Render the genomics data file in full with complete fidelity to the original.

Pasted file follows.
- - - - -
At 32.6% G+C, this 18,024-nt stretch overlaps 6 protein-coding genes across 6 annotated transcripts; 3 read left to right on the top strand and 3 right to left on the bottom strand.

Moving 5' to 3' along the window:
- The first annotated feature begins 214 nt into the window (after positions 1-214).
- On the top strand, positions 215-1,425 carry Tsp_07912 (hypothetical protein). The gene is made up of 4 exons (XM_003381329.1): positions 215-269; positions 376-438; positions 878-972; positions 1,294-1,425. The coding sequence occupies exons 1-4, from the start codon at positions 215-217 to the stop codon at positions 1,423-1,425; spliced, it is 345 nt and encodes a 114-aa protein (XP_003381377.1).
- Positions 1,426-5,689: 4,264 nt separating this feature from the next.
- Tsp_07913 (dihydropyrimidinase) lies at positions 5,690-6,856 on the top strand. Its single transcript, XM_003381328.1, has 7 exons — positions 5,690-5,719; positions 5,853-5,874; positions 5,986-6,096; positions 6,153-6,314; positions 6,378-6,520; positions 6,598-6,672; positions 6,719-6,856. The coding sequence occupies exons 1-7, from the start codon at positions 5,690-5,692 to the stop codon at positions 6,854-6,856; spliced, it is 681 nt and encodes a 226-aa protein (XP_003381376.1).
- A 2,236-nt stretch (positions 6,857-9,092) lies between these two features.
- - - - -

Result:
At 32.6% G+C, this 18,024-nt stretch overlaps 6 protein-coding genes across 6 annotated transcripts; 3 read left to right on the top strand and 3 right to left on the bottom strand.

Moving 5' to 3' along the window:
- The first annotated feature begins 214 nt into the window (after positions 1-214).
- On the top strand, positions 215-1,425 carry Tsp_07912 (hypothetical protein). The gene is made up of 4 exons (XM_003381329.1): positions 215-269; positions 376-438; positions 878-972; positions 1,294-1,425. The coding sequence occupies exons 1-4, from the start codon at positions 215-217 to the stop codon at positions 1,423-1,425; spliced, it is 345 nt and encodes a 114-aa protein (XP_003381377.1).
- Positions 1,426-5,689: 4,264 nt separating this feature from the next.
- Tsp_07913 (dihydropyrimidinase) lies at positions 5,690-6,856 on the top strand. Its single transcript, XM_003381328.1, has 7 exons — positions 5,690-5,719; positions 5,853-5,874; positions 5,986-6,096; positions 6,153-6,314; positions 6,378-6,520; positions 6,598-6,672; positions 6,719-6,856. The coding sequence occupies exons 1-7, from the start codon at positions 5,690-5,692 to the stop codon at positions 6,854-6,856; spliced, it is 681 nt and encodes a 226-aa protein (XP_003381376.1).
- A 2,236-nt stretch (positions 6,857-9,092) lies between these two features.